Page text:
Breakfast is often quoted as the ‘most important meal of the day’, but is it really? There are skinny, healthy, fat, and unhealthy people who eat something as soon as they wake up. Will eating eggs and bacon, a green smoothie or a piece of toast in the morning lead to weight loss, insulin regulation and a faster metabolism?
Let’s examine the evidence.
- A 2013 association study found men who skipped breakfast had a higher incidence of coronary heart disease than men who ate breakfast.
- A 2014 randomized control trial found no difference in weight-loss between individuals who ate breakfast and those who didn’t.
- A 2016 Japanese cohort study found that skipping breakfast was associated with all-cause mortality in both men and women.
There is an association between skipping breakfast and obesity. And this link has been published and published and published and published. But the scientific evidence is distorted – it implies that skipping breakfast causes obesity, a no-no in association studies.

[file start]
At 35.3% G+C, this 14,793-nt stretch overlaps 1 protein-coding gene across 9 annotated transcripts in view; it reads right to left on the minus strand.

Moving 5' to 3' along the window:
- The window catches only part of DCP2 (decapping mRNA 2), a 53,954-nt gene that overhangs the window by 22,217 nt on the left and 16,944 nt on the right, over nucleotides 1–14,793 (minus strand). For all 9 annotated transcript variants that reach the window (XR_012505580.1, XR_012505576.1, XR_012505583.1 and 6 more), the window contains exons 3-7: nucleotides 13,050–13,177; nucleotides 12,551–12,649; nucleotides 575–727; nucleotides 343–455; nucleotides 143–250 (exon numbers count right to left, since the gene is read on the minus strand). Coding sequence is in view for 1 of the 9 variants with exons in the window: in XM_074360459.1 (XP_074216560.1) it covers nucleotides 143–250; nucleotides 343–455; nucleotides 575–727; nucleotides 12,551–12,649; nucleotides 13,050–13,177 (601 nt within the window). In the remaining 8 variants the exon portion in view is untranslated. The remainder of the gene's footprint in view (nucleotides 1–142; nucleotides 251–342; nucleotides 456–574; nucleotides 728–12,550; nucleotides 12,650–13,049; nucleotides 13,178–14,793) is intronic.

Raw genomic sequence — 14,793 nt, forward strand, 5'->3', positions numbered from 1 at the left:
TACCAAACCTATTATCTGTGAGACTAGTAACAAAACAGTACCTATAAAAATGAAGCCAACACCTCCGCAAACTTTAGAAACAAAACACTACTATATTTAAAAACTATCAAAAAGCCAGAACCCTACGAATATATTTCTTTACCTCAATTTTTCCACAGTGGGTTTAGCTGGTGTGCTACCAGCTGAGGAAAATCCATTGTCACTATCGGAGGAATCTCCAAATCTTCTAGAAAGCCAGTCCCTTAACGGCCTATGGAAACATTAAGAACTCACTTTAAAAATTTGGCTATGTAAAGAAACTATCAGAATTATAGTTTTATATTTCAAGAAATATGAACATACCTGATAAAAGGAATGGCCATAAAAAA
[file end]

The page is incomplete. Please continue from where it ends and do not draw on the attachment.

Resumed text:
Perhaps it’s not skipping breakfast that causes obesity or coronary diseases, but some other factor. Maybe the people who don’t eat breakfast can’t afford to because of time or money or maybe people who skip breakfast eat most of their calories before bed and this is causing them to gain weight and die earlier.
Whatever the cause, breakfast is not a panacea. So I guess the take-away is if you’re hungry in the morning, eat. If not, don’t.